All industries need to maintain a steady flow of new entrants, progressing through training to more skilled positions. But it can be hard to ensure, and particularly so when the ability to attract top-quality trainees is stymied by an unfair negative portrayal of said industry.
And while we know print is still a very healthy business it is undoubtedly greying, so how are companies and bodies standing up to the challenges posed by the requirement for good training?
PrintWeek reported at the beginning of this year on wide-format body Fespa’s training survey, looking to plug perceived training and skills gaps in the wide-format sector.
“You have to differentiate between training and qualifications and people often confuse the two,” says the survey’s author and Fespa UK associate director Peter Kiddell.
“Training is very definitely operations-focused. There are certain elements included in the qualifications that are extremely good, such as communication issues and health and safety, but when it comes to specific training for particular aspects of the industry that is where we are struggling.”
For Kiddell, wide-format is lacking a framework to help companies put the hours in, and the bodies are not dedicating enough time to the training cause.
On the commercial print side, BPIF programme director Ursula Daly is more positive about the Fed’s rolling programme that has around 500 trainees at any given time.
Daly says: “The print industry has always been good around training and apprenticeships. If you go around the industry people will talk about apprenticeships they did when they first came in. You have a lot of serious people who actually started out as apprentices.”
The BPIF sets high training standards for the industry. It offers a whole range of apprenticeships, across disciplines including pre-press, print, digital and finishing, along with a number of business training programmes, some of which go all the way up to NVQ Level 5 (which pre-qualifies candidates for a masters).
Apprenticeships tend to contain two elements, a vocational VRQ and a theoretical NVQ, and Daly explains that while historically the BPIF was fully focused on trade apprenticeships, the changing nature of the industry means management skills are increasingly being taught.
Paper merchant Antalis offers up a similar training service focused entirely on digital and with a heavy emphasis on developing technologies; more than 50% of its workshop topics are in colour management and RIP software.
Antalis digital support manager Giles Bristow joined the company in 2010 and helped set up the Antalis Digital Academy after he began training his colleagues in digital printing developments. Now, more than 350 trainees are attending 70 Digital Academy workshops a year.
“There are multiple training providers, but many are limited to providing training on the specific brands they supply. At Antalis, we don’t have these restrictions,” says Bristow.
On the surface it appears that Fespa UK could take a leaf out of the BPIF and Antalis’ book, in recruiting and retaining trainees, but the job is admittedly a difficult one when budgets are slim.
Fespa UK is, however, making positive changes, organising site visits for trainees and spreading the word of wide-format, a growing sector that requires training provision to keep up with growth.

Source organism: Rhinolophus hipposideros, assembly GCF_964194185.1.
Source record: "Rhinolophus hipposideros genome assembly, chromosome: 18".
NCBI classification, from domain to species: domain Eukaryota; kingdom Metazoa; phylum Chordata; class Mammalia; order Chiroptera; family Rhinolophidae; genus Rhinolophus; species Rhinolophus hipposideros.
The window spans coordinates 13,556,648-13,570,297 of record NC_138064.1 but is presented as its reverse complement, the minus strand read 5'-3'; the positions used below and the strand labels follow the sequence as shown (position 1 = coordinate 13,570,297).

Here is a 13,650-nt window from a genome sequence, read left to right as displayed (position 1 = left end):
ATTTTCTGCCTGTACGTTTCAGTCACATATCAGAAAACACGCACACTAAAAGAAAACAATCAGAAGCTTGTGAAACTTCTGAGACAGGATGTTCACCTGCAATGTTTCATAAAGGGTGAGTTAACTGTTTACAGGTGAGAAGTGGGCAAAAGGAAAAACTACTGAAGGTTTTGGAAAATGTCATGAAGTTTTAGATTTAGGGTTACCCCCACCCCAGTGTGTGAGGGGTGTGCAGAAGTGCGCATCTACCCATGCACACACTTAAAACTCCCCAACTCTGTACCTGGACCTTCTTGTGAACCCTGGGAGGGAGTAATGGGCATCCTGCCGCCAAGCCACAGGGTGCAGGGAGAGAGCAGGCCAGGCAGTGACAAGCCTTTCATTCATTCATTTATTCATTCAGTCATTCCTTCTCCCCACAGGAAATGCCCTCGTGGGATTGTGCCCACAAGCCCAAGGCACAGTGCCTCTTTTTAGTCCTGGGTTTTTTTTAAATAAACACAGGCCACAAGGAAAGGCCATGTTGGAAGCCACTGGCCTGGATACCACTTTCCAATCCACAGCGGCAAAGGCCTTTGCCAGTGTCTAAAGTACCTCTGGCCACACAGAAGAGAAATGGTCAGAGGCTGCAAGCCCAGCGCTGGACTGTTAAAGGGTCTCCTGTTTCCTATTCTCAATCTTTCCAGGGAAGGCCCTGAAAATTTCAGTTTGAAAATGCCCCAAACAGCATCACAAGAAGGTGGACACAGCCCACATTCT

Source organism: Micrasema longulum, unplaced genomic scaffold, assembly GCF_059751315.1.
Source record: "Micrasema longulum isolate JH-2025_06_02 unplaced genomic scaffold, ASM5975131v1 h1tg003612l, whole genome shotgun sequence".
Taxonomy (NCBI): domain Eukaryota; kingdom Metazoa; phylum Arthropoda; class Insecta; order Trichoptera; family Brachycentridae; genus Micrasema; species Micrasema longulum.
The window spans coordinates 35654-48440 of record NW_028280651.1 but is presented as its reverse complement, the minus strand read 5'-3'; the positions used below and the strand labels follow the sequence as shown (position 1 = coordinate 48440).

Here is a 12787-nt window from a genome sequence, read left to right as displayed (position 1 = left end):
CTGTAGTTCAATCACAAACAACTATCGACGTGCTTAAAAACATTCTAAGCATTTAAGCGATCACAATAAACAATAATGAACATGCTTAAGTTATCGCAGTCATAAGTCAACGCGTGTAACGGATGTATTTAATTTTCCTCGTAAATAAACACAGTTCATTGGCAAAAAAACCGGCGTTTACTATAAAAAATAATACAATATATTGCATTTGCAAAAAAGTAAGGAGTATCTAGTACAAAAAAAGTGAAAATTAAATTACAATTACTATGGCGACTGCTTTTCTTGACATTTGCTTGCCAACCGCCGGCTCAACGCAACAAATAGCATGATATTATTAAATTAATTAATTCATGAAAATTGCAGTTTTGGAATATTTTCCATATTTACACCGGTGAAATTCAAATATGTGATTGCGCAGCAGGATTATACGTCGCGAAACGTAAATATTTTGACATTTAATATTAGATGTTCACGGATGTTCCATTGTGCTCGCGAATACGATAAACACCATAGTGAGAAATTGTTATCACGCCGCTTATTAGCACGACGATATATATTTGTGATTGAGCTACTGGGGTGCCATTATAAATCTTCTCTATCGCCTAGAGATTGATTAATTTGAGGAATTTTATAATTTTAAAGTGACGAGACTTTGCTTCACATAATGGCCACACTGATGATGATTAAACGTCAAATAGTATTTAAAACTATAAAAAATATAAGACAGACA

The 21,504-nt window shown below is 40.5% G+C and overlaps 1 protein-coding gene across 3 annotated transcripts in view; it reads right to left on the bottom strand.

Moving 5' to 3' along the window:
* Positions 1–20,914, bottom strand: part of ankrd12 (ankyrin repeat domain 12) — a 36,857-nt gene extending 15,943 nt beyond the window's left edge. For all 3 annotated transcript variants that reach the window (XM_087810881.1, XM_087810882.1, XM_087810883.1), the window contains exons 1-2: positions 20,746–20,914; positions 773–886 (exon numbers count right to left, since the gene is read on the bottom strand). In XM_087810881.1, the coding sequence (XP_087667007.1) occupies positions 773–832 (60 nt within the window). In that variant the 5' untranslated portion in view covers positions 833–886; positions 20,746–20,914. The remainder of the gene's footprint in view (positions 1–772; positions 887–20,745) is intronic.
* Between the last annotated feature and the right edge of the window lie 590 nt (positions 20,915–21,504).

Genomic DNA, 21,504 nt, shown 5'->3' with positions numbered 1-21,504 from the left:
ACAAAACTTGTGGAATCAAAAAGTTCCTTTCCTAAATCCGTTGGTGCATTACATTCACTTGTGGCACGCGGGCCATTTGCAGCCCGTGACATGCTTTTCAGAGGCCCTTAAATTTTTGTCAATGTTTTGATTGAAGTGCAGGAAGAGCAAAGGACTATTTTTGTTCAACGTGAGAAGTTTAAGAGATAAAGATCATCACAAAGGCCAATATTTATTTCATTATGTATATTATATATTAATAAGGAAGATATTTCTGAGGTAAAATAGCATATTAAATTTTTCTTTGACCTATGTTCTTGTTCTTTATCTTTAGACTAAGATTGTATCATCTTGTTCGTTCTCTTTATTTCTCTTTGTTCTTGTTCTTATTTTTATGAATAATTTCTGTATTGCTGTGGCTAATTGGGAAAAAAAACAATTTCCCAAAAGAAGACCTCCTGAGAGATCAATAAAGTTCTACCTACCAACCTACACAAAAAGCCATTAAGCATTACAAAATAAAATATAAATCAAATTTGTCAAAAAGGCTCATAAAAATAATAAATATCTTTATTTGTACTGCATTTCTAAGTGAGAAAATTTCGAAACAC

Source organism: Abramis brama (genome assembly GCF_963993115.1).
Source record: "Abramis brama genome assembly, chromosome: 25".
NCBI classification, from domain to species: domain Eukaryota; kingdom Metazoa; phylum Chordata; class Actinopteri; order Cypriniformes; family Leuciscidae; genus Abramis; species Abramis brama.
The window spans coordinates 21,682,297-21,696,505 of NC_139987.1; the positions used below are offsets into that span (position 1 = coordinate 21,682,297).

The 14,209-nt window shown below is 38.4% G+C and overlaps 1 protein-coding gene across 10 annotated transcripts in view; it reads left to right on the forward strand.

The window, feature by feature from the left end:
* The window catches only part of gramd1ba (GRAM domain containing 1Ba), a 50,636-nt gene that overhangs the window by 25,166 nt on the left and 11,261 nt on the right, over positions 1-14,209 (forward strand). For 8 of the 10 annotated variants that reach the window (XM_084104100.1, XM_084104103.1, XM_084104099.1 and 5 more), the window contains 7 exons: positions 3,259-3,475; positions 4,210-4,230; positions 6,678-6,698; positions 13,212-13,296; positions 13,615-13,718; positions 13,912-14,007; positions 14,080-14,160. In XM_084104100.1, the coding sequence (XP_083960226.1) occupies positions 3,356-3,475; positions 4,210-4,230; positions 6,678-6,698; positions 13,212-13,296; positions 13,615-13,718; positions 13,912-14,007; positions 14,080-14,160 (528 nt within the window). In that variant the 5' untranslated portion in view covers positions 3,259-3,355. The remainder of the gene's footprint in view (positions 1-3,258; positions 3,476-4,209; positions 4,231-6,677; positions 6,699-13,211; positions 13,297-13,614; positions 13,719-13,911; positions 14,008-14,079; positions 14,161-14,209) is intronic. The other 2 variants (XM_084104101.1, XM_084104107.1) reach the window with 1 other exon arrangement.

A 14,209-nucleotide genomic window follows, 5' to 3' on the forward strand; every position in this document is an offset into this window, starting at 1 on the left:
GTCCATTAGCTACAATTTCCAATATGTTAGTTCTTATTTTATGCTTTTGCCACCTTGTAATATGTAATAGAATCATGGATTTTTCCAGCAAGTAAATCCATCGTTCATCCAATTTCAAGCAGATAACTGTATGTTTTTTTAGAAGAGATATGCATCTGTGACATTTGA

“We’ve got to talk together, that’s how we are doing it at Fespa UK, we have people who are hard-nosed competitors willing to work together on creating the resources and making resources available to train people,” adds Kiddell.
The European Flexographic Industry Association (EFIA) has long been held in high esteem for the training it provides in this particular niche of the industry.
EFIA consultant director Debbie Waldron-Hoines upgraded and revamped its training modules at the back end of last year to form an EFIA academy, providing what she believes to be the only formal flexo training in the UK.
14 online modules, ranging from ink to management to sales, can be completed in the trainees’ spare time – and to date 200 individuals have completed modules. Waldron-Hoines is working with certain EFIA partners to provide hands-on training to complement the online modules.
“Companies don’t have the time or resources to spend on people in training,” she says.
“There is an appetite out there to train but companies do not have the staff to replace trainees while they go away so this online training is good in the way people can work. We’re fairly advanced in doing that.”
But there is a further dark cloud on the horizon. The Apprenticeship Levy, the subject of so much chatter of late, is soon to come into force. The Levy is part of a government drive to establish three million more apprenticeships by 2020, by taking 0.5% of the wage bill from firms that pay out more than £3m and redistributing this money to all companies in the form of a £15,000 Levy allowance.
The issue, according to Levy experts like Daly, is that the red tape that accompanies the Levy will lead to companies large and small shying away from accepting trainees in the first place.
“My diary is filling up with people wanting me to come and see them and tell them about the Levy,” says Daly.
“From the point of view of SMEs there is a general concern that the people who have traditionally been very supportive of apprenticeships will think this is all too much like hard work while the bigger companies will likely cut their training budgets.”
So while quality training structures in certain sectors remain in place, an industry that is teetering on the knife edge of good training provision could do without any unnecessary distractions.